Players who lived through the 1-15 and 0-16 records of the last two seasons have embraced the whole Mayfield experience.

“We love his competitive fire,” middle linebacker Joe Schobert said. “He brings a lot of good stuff to the table.”

Bitonio said he’ll rein in Mayfield if he’s arguing with the officials too much, but otherwise stands back and lets him go.

“The way he plays is passionate and it honestly fires up the defense, the special teams, the receivers, everybody else,” he said. “If he talks a little bit more or has a little bit of swagger to him, that’s what makes him special and we’re going to roll with that.”

After years and years searching high and low for a franchise quarterback, the Browns seem to have found one. Mayfield’s transformed the team since coming off the bench in Week 3, going 6-6 as the starter and rising up the NFL’s quarterback rankings.

His stellar play and seismic impact can’t be overstated, and earned him the player of the year award renamed last year after the retirement of Thomas, a 10-time Pro Bowler. Mayfield received all but one first-place vote.

“A pretty good honor considering Joe Thomas is quite the legend around here,” he said. “I appreciate that one.”

Mayfield said at the scouting combine he was the man to change the losing culture of the Browns and is well on his way. The Browns (7-7-1) have won three straight and five of six. They finish the season Sunday in Baltimore with the chance for a winning record and to knock the Ravens out of the playoffs.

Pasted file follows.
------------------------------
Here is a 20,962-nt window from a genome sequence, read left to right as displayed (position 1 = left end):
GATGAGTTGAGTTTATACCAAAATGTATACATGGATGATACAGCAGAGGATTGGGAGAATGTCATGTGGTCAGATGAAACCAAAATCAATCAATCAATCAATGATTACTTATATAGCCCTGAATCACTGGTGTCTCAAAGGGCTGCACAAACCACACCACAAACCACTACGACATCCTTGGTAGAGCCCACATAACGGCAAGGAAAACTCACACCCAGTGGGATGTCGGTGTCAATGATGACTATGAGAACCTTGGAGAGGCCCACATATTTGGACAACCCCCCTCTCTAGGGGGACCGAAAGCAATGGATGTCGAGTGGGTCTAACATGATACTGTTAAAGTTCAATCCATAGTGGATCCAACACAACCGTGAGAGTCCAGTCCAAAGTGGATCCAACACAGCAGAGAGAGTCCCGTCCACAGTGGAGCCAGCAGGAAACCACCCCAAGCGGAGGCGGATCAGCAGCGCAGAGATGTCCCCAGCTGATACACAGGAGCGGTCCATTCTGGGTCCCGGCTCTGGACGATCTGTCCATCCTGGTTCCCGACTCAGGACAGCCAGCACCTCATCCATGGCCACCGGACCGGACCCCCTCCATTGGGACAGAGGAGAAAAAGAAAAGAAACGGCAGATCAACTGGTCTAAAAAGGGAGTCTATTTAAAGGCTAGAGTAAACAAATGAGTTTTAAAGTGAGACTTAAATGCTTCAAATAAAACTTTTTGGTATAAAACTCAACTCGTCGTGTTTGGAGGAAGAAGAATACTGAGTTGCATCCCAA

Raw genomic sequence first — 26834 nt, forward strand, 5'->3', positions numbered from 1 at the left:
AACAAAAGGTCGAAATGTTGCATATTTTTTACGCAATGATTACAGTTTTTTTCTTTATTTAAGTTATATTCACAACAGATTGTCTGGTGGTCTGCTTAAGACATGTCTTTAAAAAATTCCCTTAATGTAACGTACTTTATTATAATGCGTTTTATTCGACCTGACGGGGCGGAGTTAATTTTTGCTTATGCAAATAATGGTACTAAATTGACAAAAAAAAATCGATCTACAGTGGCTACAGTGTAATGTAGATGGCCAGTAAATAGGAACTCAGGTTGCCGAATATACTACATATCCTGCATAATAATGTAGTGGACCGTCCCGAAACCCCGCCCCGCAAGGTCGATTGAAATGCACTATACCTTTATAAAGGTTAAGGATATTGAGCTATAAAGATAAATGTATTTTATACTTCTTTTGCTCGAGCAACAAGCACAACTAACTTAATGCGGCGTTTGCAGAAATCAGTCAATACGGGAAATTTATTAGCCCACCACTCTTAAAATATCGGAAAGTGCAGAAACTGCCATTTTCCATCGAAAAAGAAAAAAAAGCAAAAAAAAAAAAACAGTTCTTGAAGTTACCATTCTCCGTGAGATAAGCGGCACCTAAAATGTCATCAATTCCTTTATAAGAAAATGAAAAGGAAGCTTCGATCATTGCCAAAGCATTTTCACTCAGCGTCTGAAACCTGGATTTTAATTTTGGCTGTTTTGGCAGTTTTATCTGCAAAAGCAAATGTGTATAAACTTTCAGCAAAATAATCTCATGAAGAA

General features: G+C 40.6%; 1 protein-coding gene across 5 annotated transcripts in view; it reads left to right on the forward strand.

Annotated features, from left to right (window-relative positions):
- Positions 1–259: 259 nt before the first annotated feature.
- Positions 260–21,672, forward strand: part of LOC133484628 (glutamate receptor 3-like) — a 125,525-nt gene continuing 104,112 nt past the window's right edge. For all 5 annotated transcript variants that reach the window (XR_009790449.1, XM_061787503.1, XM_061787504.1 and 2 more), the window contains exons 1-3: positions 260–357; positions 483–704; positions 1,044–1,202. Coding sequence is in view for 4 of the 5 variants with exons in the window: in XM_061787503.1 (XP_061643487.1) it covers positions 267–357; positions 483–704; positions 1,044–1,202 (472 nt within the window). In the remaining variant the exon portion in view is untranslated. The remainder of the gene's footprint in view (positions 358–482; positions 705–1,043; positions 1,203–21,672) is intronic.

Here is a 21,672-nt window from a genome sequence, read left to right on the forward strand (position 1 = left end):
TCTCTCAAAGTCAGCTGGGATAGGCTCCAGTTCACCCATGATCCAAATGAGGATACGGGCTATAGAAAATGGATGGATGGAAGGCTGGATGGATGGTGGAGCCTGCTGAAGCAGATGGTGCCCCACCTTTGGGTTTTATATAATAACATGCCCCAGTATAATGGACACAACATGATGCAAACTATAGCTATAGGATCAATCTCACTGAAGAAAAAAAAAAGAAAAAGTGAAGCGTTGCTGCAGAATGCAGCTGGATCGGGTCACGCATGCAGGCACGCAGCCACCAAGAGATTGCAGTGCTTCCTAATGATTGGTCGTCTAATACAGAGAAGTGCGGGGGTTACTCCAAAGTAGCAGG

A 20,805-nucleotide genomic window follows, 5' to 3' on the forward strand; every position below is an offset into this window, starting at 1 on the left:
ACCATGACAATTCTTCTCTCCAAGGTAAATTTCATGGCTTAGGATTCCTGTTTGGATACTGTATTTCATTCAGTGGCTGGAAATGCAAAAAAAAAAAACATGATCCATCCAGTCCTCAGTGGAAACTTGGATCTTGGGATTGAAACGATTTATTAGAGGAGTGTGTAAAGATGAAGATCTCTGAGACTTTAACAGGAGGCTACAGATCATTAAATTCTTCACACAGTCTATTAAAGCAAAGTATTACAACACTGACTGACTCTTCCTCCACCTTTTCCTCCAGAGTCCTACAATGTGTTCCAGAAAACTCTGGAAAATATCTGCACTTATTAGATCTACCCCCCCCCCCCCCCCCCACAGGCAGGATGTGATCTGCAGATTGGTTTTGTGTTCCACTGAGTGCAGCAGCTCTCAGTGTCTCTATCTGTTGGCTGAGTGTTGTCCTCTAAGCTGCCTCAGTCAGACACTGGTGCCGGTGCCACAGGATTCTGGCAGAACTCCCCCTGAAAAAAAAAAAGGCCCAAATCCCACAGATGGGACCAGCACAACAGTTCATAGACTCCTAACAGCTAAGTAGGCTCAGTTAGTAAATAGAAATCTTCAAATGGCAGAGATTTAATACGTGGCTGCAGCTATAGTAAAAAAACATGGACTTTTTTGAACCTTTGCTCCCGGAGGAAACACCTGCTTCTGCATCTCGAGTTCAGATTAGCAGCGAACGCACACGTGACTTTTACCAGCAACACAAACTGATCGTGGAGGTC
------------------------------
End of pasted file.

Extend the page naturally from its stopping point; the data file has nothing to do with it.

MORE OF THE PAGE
Mayfield has inspired confidence and belief within his teammates.

He went 27-for-37 for 284 yards, three touchdowns, no sacks and a 121.9 rating against the Bengals to earn the player of the week nod. For the year, he’s completed 64.6 percent for 3,349 yards, 24 touchdowns, 11 interceptions and a 95.1 rating. He’s thrown at least a touchdown in all 12 starts — the third-best streak to start a career — and needs three in the finale to become the all-time rookie leader, surpassing Peyton Manning in 1998 and Russell Wilson in 2012.

Mayfield said he had an idea of the magnitude of the rebuilding task he inherited and brings the same mindset to work every day.

“If you do not have that, it can be overwhelming, but because I had an idea of that and had the right people around me, it has been pretty easy,” he said.

“Those are types of things that your supreme leader is supposed to be able to do and don’t discount that that is what he has been able to do for all of his life whatever level the young man has played at,” interim coach Gregg Williams said.

Mayfield has been at his best in the seven games since Kitchens took over as coordinator. During the stretch, he has completed 71 percent for 1,878 yards, 16 touchdowns, five interceptions and a 111.4 rating, making a late push to win NFL Offensive Rookie of the Year.

Giants running back Saquon Barkley, the No. 2 pick, had been the overwhelming favorite throughout the year, but the gambling website listed Mayfield on Wednesday as the 5-to-7 favorite with Barkley at 1-to-1.


Browns writer for The Chronicle-Telegram and The Medina Gazette. Proud graduate of Northwestern University. Husband and stepdad. Avid golfer who needs to hit the range to get down to a single-digit handicap. Right about Johnny Manziel, wrong about Brandon Weeden. Contact Scott at 440-329-7253, or email and follow him on and Twitter.